A layman’s guide to bonds: Part V

Fri 29 Apr 22, 12:33pm (AEST)

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Key Points

  • Welcome To Part Five of The Market Index Educational Series on Bonds
  • A look at how bonds have behaved during an abnormally low yield environment

To help you get you head around bonds, Market Index recently launched a series of articles on bonds within an Australian context.

In part I we talked about making sense of bonds, shades of risk, how the bond rate is set, and how long you need to lend your money for.

In part two we looked at the three basic options for having your interest paid, and what happens if you decide to ask for your money back early (aka before maturity).

In part three we looked at the role bonds can potentially play in your portfolio, and why you might buy a bond.

In part IV we looked at the risks of owning bonds.

Part V: How bonds have behaved during an abnormally low yield environment

A balanced portfolio is really a by-product of what we might call “normal” times. However, over the past two decades we have experienced two highly abnormal events, namely the GFC and the pandemic.

In both cases central banks hacked interest rates in order to prop up economies and give them time to recover from the shocks.

Times of recession, or simple fear, typically persuade investors to buy government bonds as a safe haven, and lower central bank cash rates motivated investors to buy bonds for the yield they provide in a low-yield world.

But it’s important to note: The more buyers are attracted to bonds, the lower those yields will fall (prices increase).

Lower interest rates lead to higher stock (and property) valuations

It’s equally important to note that low interest rates lead to higher stock (and property) valuations. That’s because future earnings are discounted at a lower rate, and similarly companies can borrow cheaply to invest in growth, which is basically the point of lowering interest rates in the first place.

In such a situation, we see bond prices going up and stock prices going up.

A rare win-win

If both asset classes in your “balanced” portfolio are rising in price, it can only be win-win… at least until such time as it all starts to unravel.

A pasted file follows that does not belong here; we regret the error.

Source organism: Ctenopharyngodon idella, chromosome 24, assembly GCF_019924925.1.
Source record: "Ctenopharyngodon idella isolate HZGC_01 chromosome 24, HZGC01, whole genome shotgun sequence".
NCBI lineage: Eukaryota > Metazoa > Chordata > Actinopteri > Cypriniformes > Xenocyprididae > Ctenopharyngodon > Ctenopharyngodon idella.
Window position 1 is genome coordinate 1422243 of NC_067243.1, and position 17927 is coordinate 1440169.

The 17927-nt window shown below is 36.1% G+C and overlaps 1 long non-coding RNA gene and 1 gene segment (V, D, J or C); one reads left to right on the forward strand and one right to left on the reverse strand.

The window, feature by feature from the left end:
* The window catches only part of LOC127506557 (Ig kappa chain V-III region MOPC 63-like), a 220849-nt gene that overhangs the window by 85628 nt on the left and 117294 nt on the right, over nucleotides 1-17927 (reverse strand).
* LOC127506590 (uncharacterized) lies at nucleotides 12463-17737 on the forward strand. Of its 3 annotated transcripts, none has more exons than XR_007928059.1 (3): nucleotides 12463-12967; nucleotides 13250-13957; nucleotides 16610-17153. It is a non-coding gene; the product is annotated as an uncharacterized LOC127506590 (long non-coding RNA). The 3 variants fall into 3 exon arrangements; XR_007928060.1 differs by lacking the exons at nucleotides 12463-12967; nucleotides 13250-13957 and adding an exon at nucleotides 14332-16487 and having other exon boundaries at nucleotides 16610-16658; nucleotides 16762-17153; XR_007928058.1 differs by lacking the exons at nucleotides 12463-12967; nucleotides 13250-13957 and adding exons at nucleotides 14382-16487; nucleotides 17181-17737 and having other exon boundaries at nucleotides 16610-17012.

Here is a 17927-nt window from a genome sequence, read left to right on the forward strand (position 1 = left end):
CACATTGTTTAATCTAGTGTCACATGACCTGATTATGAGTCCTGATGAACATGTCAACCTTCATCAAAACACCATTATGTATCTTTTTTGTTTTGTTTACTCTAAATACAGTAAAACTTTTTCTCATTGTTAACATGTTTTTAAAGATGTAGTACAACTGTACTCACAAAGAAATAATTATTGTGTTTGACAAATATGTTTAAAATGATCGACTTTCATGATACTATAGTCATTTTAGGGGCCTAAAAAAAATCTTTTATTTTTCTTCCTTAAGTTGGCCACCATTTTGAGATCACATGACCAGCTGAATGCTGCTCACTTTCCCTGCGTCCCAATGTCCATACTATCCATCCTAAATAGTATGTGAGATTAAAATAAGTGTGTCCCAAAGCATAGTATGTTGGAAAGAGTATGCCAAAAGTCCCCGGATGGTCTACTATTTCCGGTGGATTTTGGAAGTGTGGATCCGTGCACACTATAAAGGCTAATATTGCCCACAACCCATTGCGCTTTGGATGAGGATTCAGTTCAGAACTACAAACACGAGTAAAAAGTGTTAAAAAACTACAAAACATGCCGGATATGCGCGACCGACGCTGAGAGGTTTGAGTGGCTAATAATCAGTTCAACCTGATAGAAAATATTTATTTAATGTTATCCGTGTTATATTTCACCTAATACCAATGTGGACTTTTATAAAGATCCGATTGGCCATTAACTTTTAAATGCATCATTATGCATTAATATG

For example, early 2021 we saw this very scenario eventuate, when fears of rising inflation led to a sudden spike in US bond yields (prices falling).

The assumption was that as the US economy improved - courtesy of an effective endless pit of central bank monetary stimulus - the central bank will feel it no longer necessary to provide as much support, and as such would need to wind back support to prevent inflation running too far, too fast.

The response was a major sell-off in the overall share market in general, plus a marked about-face out of “growth” stocks and into “value” stocks.

Double whammy

Sadly, if your portfolio had been directed more towards growth, you would be losing money. But if your portfolio was balanced with an allocation to bonds, you would be losing money twice.

The same outcome was also experienced locally, although with “old world” industries - like mining and banking - outweighing “new world” industries of the “digital economy” on our share market, the impact was less pronounced.

However, this was not the case in the US, where the dominant companies are the big tech stocks.

Fast forward to April 2022 and what was [up until recently] a latent inflation fear - as the global economy recovers – has rapidly gathered traction.

What we’re now confronting is a greater likelihood of a simultaneous bond sell-off and stock market sell-off.

The bond sell-off accelerated its pace after US Federal Reserve officials talked up the prospect of faster and higher interest rates in the world's largest economy.

Meantime, there’s growing speculation that the recent share market selloff is yet to drop the other shoe and may have another 20% to go. We wait and watch.

In Part VI we look at how many different types of bonds are out there.

Written By

Mark Story


Mark is an award-winning investigative financial journalist and editor who started his career working for Marathon Oil in London. He has a degree in politics/economics, a diploma in journalism and has completed the Institute of Directors course. Mark has worked on 70-plus newspapers and financial publications across Australia, NZ, the US, and Asia including: The Australian Financial Review, Money Magazine, Australian Property Investor and Finance Asia. Mark is passionate about improving the financial literacy of all Australians through the highest quality content.

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